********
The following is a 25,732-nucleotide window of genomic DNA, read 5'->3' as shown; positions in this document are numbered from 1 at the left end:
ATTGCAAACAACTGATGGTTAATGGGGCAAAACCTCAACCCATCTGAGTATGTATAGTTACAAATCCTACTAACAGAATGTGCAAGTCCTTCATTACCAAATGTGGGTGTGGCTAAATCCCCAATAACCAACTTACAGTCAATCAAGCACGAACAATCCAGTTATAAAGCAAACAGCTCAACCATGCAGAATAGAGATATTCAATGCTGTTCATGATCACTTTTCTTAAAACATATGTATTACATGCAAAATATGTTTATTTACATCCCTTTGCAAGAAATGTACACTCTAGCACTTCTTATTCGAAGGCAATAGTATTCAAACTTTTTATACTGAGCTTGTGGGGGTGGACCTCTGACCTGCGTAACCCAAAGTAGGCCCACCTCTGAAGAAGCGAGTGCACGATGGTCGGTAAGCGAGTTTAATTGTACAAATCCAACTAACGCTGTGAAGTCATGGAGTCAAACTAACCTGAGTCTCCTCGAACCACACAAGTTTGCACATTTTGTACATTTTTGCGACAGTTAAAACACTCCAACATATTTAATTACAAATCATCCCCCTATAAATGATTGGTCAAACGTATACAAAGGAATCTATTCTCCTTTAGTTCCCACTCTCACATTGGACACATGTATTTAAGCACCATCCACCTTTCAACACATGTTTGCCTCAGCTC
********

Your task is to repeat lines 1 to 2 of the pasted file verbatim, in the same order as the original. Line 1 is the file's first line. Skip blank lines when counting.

The following is a 25,732-nucleotide window of genomic DNA, read 5'->3' as shown; positions in this document are numbered from 1 at the left end:
ATTGCAAACAACTGATGGTTAATGGGGCAAAACCTCAACCCATCTGAGTATGTATAGTTACAAATCCTACTAACAGAATGTGCAAGTCCTTCATTACCAAATGTGGGTGTGGCTAAATCCCCAATAACCAACTTACAGTCAATCAAGCACGAACAATCCAGTTATAAAGCAAACAGCTCAACCATGCAGAATAGAGATATTCAATGCTGTTCATGATCACTTTTCTTAAAACATATGTATTACATGCAAAATATGTTTATTTACATCCCTTTGCAAGAAATGTACACTCTAGCACTTCTTATTCGAAGGCAATAGTATTCAAACTTTTTATACTGAGCTTGTGGGGGTGGACCTCTGACCTGCGTAACCCAAAGTAGGCCCACCTCTGAAGAAGCGAGTGCACGATGGTCGGTAAGCGAGTTTAATTGTACAAATCCAACTAACGCTGTGAAGTCATGGAGTCAAACTAACCTGAGTCTCCTCGAACCACACAAGTTTGCACATTTTGTACATTTTTGCGACAGTTAAAACACTCCAACATATTTAATTACAAATCATCCCCCTATAAATGATTGGTCAAACGTATACAAAGGAATCTATTCTCCTTTAGTTCCCACTCTCACATTGGACACATGTATTTAAGCACCATCCACCTTTCAACACATGTTTGCCTCAGCTC